I ask if he has much of a scar. I cannot see a thing across the room from him. "Hardly any," he says as he points to his right ear near his jaw ... "a discoloration like a slight little freckle. You can see if you look careful. Next year will be 39 years. I ask him if he goes deer hunting. "Not anymore," he answers. "Had a close call years ago when a bullet whistled by my head," and he imitates the noise of a stray slug slithering through tall grass nearby. "Not supposed to have any peripheral vision either, but I do." He puts up fingers and wiggles each side of his head to demonstrate.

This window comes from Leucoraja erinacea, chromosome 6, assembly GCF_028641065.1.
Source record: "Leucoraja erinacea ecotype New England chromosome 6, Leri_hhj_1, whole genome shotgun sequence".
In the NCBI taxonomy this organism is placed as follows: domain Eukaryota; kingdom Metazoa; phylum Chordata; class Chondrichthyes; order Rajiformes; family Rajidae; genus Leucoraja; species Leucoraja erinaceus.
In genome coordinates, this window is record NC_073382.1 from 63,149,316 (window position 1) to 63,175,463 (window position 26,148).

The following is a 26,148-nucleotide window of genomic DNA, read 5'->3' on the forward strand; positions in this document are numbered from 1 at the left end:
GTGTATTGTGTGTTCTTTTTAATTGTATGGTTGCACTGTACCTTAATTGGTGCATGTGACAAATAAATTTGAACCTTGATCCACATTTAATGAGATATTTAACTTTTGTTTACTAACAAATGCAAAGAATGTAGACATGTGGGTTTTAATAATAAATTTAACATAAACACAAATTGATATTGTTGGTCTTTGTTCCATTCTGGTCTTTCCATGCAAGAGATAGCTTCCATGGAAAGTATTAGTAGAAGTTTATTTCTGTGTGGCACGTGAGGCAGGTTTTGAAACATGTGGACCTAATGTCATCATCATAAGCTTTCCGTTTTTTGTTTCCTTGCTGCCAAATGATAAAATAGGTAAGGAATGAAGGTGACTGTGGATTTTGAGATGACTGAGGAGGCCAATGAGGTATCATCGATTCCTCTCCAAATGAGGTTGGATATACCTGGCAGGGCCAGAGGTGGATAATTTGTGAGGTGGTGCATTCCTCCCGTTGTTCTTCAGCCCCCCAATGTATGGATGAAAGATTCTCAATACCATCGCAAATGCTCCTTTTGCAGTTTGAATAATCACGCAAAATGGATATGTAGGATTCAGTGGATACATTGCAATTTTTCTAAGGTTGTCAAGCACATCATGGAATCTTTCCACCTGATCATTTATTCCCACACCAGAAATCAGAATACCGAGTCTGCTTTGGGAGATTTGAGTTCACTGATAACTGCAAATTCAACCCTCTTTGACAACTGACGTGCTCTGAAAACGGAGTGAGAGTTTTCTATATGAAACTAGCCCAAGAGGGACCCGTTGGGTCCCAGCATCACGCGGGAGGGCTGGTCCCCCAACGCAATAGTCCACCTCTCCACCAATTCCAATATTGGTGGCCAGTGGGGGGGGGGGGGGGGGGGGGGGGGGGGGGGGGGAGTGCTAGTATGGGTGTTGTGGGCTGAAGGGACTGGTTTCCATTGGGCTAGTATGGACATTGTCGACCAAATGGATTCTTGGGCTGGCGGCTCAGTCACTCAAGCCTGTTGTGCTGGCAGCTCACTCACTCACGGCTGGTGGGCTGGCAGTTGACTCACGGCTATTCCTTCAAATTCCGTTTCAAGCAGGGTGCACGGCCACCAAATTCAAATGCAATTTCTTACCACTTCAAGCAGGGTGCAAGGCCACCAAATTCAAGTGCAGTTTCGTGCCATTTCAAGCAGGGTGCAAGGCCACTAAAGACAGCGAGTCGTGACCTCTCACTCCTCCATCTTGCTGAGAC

Wally doesn't hang out with the same guys any more. They've moved away. He seems to hold no grudge over the accident and is quite determined to avoid any tendency to blame someone for the accident. I ask him if this was the biggest thing in his life. "Yeah, I guess so. I'm pretty lucky, I'm a grandfather, walk around, ride my bike ... go hunting. For a while when I smiled, only half of my forehead would move. Now they both move." He is 57, an affable man who seems to have plenty of stories in him. He shows his neatly kept homestead with pride. "Welcome to Happy Valley Farm," he says as we look over the dramatic slopes and gullies of this glacial driven landscape where his grandfather Carl Lair watered cows beyond the farther hill in the swamp of John's Jungle.